End of commodity supercycle puts pressure on US agriculture

End of commodity supercycle puts pressure on US agriculture

With profit margins shrinking, American agriculture faces risk management challenges. One approach would be to make a priority of managing margin risk.

The boom of the commodity supercycle is over, at least as far as agricultural products are concerned. This is not really news, but it is worth considering its implications for risk and risk management, not just on the farm, but in the broader economy, as well.

An Economic Research Service, United States Department of Agriculture, (ERS) report on long-term projections to 2024 was issued last month. At first glance, there does not seem to be much to worry about.

Demand for food is forecast to remain strong in the decade ahead. Agricultural commodity “prices will bottom out and then rise again, reflecting long-term growth in global demand for agricultural products,” according to ERS. “Longer run developments for global agriculture reflect steady world economic growth and continued global demand … which combine to support increases in consumption, trade, and prices of agricultural products.”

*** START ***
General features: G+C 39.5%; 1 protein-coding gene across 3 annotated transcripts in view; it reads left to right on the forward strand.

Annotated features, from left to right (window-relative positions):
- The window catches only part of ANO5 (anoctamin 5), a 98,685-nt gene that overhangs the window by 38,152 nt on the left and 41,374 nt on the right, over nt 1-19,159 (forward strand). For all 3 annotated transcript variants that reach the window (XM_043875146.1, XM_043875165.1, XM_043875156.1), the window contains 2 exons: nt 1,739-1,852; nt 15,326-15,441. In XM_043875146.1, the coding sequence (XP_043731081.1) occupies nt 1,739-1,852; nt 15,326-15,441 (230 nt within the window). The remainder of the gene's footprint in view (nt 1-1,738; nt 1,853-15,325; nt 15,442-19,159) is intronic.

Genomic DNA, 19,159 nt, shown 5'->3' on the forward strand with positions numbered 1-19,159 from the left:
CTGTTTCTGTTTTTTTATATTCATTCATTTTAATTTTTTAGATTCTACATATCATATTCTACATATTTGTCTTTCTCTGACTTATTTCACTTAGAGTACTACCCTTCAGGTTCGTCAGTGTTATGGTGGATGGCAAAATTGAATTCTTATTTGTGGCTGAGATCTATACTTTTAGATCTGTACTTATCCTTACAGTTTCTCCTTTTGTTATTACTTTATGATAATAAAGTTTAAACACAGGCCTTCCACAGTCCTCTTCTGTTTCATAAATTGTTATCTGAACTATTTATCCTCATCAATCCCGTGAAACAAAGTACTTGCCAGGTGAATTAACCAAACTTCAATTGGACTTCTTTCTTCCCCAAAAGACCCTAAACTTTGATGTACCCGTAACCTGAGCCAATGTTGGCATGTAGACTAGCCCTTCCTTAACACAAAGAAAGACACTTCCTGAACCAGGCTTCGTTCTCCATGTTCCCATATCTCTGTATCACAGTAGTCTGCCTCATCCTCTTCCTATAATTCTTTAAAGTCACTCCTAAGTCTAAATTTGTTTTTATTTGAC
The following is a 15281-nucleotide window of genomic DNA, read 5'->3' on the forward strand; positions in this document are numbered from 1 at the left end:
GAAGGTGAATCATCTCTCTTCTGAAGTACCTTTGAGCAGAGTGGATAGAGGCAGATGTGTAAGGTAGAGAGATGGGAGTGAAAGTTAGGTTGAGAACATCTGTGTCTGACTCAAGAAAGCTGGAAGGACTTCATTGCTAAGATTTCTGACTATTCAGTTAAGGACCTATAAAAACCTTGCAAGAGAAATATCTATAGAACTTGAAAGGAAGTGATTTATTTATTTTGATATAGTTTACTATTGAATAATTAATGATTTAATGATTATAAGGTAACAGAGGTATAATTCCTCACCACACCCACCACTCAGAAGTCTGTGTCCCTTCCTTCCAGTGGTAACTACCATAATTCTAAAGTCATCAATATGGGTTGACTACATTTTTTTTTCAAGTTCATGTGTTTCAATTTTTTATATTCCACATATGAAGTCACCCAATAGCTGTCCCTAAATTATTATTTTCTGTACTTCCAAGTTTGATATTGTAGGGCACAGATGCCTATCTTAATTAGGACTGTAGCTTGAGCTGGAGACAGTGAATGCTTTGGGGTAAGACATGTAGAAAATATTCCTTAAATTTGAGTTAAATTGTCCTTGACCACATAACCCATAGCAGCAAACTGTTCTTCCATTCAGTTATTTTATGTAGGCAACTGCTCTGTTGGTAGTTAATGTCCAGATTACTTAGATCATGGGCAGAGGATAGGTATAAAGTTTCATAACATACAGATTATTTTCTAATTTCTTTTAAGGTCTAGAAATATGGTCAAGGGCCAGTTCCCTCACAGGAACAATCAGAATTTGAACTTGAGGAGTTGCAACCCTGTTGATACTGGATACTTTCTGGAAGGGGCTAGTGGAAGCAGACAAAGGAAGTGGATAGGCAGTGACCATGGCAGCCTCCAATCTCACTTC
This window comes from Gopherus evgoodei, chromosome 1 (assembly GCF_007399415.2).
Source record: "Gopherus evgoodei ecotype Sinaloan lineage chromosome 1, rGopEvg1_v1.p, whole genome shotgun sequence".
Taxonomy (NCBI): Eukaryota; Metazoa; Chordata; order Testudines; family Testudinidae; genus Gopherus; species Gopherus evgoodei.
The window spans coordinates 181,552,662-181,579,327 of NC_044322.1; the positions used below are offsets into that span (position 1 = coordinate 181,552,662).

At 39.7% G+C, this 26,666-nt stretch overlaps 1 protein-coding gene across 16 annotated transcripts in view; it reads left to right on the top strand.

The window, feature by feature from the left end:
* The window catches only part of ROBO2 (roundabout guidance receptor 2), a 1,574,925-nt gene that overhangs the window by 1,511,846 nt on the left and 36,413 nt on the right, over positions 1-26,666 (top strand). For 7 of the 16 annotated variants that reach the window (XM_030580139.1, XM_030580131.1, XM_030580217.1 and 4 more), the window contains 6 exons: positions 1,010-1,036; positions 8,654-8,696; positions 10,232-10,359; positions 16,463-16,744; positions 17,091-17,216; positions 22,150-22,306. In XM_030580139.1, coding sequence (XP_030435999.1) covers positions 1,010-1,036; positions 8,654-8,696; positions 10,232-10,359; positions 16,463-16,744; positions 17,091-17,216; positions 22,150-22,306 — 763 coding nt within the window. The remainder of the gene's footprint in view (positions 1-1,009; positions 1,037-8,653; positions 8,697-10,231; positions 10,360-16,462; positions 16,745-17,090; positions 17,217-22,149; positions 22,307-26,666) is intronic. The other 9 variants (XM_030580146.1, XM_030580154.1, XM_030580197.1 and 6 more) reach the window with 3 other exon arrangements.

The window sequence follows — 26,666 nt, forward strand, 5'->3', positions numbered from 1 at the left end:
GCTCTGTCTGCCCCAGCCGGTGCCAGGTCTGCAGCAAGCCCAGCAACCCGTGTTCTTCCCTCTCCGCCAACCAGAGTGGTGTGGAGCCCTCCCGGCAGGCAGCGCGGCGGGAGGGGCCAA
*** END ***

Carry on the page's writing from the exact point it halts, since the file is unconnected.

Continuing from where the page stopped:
We would expect growing demand for agricultural products to raise prices, which implies an increase in costs. But strong demand is not expected to result in strong price increases. An additional problem is that agricultural production expenses are also forecast to rise. After a brief period of decline, “Farm production expenses…increase after 2016.”

So here is the takeaway from the ERS report – expense growth is projected at an average annual rate of 1.14% versus 0.47% for income between 2014 and 2024. With expense growth looking to exceed revenue growth by 2.5 times between now and 2024, agribusiness faces a decade-long period in which profit margins are going to be squeezed. In the US alone, over $22 billion will be shaved from farm profits by 2024, a drop of nearly one-quarter from 2014.

Narrowing margins is a perennial problem for agriculture. Farms are generally price takers on both the supply side and the demand side. If ERS projections hold, profit margins on American farms, defined as net income over gross income, are set to decline from 27% in 2013 to 15% over the next decade. Much of that decline has already occurred (see chart below), but an extended period of steadily, slowly contracting profits is not good news.